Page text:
Freshmen tackle first finals week

By Marie Wilson

While freshmen have already taken one round of college exams during midterms, some are unsure about what to expect from finals week.

“In general, I don’t even know what to study and how much it will affect my grade,” said Ilana Toch, freshman in Education.

Toch said her three finals will all be cumulative, so she will have to study for them differently than she did for her midterms.

Other first-year students also said they have concerns about how to manage their time and how to adjust to the larger amount of material covered on college exams.

“I’m trying to have enough time to study for all of the finals,” said Dalya Alazawy, freshman in LAS, who will be taking four exams to finish out the semester.

Alazawy studied with Jehan El-Gabri, freshman in LAS, Monday afternoon, getting ready for a dialogue in an Arabic course. She said she would start preparing more for finals once classes ended.

Though many students end up cramming for finals just before taking them, this is not a recommended study strategy.

“Don’t leave everything until the last minute because cramming is never a good idea,” said Julian Parrott, assistant provost and director of the Division of General Studies’ Campus Center for Advising and Academic Services. “You need to maintain a level of connection to the material throughout the semester.”

Studying during the semester and keeping up with homework has been an adjustment for Yash Kulkarni, freshman in Engineering. Kulkarni went to school in India before attending the University, and he said studying patterns are very different here.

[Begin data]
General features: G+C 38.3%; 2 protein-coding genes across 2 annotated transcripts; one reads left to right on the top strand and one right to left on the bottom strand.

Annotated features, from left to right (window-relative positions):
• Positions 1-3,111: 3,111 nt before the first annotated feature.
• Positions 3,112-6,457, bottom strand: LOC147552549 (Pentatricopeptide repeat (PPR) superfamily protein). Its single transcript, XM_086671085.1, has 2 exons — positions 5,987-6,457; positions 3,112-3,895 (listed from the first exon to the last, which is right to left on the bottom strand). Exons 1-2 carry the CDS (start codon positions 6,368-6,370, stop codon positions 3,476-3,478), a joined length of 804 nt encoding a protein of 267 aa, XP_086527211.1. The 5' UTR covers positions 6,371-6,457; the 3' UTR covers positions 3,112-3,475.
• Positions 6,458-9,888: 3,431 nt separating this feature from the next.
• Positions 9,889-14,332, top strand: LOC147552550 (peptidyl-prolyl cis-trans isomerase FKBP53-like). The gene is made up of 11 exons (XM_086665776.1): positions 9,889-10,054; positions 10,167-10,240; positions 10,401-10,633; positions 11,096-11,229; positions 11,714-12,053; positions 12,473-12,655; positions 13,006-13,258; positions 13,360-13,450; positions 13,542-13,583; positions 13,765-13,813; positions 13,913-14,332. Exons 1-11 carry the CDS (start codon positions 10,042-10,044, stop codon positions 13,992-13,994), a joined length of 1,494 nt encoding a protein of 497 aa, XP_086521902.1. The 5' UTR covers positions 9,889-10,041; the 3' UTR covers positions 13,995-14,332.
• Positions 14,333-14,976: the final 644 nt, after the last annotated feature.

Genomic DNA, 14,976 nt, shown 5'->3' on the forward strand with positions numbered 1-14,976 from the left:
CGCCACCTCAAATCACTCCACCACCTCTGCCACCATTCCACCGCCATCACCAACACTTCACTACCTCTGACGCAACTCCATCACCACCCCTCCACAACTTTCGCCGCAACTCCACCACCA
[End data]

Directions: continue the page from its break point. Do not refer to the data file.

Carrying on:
“In India, you can just put in eight hours at the end, but here, you have to keep up with homework and you have to do it every day,” Kulkarni said. “There’s more application (of the material).”

Aside from keeping up with course material, Parrott suggests new students prepare for finals in a concentrated state of mind instead of just studying for a long time. He said first semester grades are important for students who want to transfer into another college because they are the best evidence of a student’s academic performance.

“I’m not going to discount the importance of first semester grades,” Parrott said. “But we like to see strong grades developed over time.”

Mike Reiser, freshman in General Studies, is one such student who will eventually have to transfer into another college. Reiser said he feels confident going into his four finals because they are mostly in familiar subjects and he is doing well in all his classes.

“I’m really not that nervous actually,” Reiser said.